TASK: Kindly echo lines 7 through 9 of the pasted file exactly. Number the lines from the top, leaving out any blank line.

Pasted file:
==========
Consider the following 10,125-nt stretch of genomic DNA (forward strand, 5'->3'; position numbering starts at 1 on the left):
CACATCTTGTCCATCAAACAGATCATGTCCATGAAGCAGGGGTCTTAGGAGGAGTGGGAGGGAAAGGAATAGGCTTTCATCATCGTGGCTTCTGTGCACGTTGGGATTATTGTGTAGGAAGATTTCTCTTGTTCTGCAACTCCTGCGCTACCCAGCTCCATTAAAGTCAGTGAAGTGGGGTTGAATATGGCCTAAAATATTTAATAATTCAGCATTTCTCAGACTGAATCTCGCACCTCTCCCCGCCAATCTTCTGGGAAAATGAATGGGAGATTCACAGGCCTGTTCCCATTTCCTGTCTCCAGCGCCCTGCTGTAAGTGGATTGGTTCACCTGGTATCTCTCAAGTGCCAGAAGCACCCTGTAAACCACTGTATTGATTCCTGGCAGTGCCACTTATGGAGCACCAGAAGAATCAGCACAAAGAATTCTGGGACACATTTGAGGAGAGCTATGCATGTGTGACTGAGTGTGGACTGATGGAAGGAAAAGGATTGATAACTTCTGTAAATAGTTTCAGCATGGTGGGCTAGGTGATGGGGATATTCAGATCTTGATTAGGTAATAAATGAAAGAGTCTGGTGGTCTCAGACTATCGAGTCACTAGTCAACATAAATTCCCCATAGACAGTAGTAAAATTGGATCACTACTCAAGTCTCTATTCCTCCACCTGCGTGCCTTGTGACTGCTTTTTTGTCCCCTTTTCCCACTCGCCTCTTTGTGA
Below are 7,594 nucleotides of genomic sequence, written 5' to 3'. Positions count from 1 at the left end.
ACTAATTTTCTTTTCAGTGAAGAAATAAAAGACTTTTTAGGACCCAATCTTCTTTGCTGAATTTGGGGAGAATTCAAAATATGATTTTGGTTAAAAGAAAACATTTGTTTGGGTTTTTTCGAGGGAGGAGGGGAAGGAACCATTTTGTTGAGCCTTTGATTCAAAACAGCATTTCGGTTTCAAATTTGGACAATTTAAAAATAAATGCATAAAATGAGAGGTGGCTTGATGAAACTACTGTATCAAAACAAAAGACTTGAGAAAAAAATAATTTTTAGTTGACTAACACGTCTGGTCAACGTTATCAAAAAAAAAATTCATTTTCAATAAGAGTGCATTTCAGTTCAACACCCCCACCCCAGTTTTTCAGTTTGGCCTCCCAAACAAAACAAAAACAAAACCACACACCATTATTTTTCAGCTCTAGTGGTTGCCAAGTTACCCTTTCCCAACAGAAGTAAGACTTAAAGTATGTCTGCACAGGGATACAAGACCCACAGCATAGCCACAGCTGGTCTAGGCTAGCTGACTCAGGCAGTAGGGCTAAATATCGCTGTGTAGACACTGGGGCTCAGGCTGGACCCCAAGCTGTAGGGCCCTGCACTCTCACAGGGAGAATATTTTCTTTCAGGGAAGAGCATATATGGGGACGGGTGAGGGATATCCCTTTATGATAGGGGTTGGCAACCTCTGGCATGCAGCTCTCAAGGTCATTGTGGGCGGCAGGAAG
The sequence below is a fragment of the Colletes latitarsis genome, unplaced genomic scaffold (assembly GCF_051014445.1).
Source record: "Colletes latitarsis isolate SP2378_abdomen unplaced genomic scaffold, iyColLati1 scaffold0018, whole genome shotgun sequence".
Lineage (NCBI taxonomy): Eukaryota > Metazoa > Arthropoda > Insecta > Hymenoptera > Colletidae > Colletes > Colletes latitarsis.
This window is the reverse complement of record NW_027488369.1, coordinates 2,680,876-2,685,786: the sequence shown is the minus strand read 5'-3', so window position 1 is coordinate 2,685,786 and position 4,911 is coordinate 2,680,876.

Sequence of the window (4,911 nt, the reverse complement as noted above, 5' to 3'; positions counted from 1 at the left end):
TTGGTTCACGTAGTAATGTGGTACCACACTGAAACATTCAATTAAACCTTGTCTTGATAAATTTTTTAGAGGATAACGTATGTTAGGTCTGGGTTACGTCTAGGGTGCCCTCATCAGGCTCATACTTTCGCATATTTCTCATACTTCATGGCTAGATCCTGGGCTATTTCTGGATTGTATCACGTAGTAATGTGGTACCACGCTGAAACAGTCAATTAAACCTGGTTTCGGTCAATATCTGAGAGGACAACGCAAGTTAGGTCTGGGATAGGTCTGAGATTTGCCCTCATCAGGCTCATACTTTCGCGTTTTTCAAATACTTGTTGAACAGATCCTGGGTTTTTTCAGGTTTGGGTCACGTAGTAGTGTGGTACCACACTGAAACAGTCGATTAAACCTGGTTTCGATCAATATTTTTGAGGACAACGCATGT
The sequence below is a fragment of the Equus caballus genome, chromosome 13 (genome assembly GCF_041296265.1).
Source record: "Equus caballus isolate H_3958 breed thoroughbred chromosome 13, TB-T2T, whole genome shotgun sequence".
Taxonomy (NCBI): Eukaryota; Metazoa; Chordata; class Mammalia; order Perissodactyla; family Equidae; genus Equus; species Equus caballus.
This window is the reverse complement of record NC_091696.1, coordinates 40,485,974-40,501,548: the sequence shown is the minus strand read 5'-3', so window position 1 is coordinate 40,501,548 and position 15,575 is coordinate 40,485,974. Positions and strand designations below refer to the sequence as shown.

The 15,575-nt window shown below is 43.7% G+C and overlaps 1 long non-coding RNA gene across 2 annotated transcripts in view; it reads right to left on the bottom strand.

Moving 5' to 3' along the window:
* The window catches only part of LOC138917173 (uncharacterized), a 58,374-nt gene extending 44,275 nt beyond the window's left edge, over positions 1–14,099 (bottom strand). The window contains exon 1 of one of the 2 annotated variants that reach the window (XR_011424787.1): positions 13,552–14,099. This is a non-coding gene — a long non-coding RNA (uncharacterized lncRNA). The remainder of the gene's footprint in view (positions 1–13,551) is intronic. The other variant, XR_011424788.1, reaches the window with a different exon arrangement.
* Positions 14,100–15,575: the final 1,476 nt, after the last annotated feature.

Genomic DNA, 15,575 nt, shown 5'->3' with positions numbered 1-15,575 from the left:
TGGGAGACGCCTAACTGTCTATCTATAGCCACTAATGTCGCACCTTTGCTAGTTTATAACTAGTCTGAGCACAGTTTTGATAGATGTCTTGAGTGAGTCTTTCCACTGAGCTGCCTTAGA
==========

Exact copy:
Lineage (NCBI taxonomy): Eukaryota > Metazoa > Arthropoda > Insecta > Hymenoptera > Colletidae > Colletes > Colletes latitarsis.
This window is the reverse complement of record NW_027488369.1, coordinates 2,680,876-2,685,786: the sequence shown is the minus strand read 5'-3', so window position 1 is coordinate 2,685,786 and position 4,911 is coordinate 2,680,876.

Sequence of the window (4,911 nt, the reverse complement as noted above, 5' to 3'; positions counted from 1 at the left end):